Compare and Contrast of Medea and Alcestis by Euripides
My mom isn’t that much of an outdoor person, but every year for as long as I can remember she’s went to the all night catfish tournament with dad. Not because she particularly enjoys it, but because dad asks her to go with him. A marriage is about give and take, but this sacrifice seems like a small one compared to what Medea and Alcestis gave up for their husbands in two of Euripides’ plays. Although Medea and Alcestis are alike in their willingness to sacrifice themselves for their husbands, Jason and Admetus’ loyalty to them make the women differ.
Medea betrayed her family and left her homeland to be with Jason. “How I wish that the ship Argo had never winged its way through the grey Clashing Rocks to the land of the Colchians! How I wish the pines had never been hewn down in the glens of Pelion, to put oars into the hands of the Heroes who went to fetch for Pelias the Golden Fleece” (37). The nurse is giving us exposition at the beginning of the play Medea. When Jason landed at Colchis, where King Pelias had sent him to capture the Golden Fleece, Medea fell in love with him, and despite her father (King Aaetes), helped him. After she betrayed her father, Medea left her homeland and has been living with Jason as husband and wife ever since. Jason’s actions later in the story make the nurse wish none of this had ever happened. Even though Medea sacrificed a lot for her husband, she didn’t get the same treatment in return.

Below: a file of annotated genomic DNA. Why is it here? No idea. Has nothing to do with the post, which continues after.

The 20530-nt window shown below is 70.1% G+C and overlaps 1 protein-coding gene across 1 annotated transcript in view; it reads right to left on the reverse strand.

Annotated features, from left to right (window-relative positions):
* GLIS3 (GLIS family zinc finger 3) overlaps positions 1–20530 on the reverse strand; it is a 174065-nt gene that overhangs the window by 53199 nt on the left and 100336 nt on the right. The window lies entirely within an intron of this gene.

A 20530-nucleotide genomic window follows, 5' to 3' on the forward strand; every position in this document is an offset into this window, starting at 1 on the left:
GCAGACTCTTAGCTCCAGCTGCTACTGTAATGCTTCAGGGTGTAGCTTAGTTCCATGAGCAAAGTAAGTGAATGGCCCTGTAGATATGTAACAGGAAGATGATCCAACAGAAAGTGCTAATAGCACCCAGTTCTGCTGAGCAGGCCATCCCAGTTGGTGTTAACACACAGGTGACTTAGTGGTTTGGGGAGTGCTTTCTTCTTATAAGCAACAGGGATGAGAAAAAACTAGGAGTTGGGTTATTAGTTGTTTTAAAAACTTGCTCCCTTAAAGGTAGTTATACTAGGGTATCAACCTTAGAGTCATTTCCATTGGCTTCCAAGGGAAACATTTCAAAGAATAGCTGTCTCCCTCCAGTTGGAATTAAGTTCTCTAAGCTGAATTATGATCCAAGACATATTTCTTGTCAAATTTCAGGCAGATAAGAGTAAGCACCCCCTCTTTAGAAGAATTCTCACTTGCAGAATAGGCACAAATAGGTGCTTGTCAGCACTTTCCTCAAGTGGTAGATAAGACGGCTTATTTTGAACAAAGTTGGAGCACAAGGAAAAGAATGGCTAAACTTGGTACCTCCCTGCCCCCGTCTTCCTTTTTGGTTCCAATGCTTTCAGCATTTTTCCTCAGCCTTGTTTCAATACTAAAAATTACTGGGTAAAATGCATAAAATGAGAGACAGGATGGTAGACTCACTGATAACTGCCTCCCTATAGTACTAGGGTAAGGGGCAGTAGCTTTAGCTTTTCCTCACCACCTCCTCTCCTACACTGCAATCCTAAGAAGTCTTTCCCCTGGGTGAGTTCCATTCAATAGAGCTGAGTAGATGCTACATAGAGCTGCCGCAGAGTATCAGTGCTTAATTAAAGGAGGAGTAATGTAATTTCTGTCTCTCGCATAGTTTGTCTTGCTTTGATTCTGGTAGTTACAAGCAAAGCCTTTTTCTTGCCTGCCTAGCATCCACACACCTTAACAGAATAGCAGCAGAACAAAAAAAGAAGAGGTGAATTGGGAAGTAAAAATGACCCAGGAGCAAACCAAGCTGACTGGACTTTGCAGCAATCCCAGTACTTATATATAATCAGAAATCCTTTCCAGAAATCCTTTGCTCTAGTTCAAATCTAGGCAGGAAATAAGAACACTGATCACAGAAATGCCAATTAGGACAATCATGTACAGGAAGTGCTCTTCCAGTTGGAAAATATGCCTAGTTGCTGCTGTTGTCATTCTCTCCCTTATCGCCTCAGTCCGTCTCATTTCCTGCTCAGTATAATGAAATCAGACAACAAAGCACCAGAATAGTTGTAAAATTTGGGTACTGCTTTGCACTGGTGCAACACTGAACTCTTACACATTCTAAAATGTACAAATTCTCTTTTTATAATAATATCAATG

Similarly, Alcestis agreed to take her own life in place of her husband Admetus. “He canvassed and solicited all his friends, his aged father and the mother who bore him, but he found no one except his wife willing for his sake to die and to forgo the light of day” (3). This quote refers to when Admetus was given the chance to live if he could find someone willing to die in his place. When his friends and even his elderly mom and dad refused, his wife Alcestis didn’t hesitate to...
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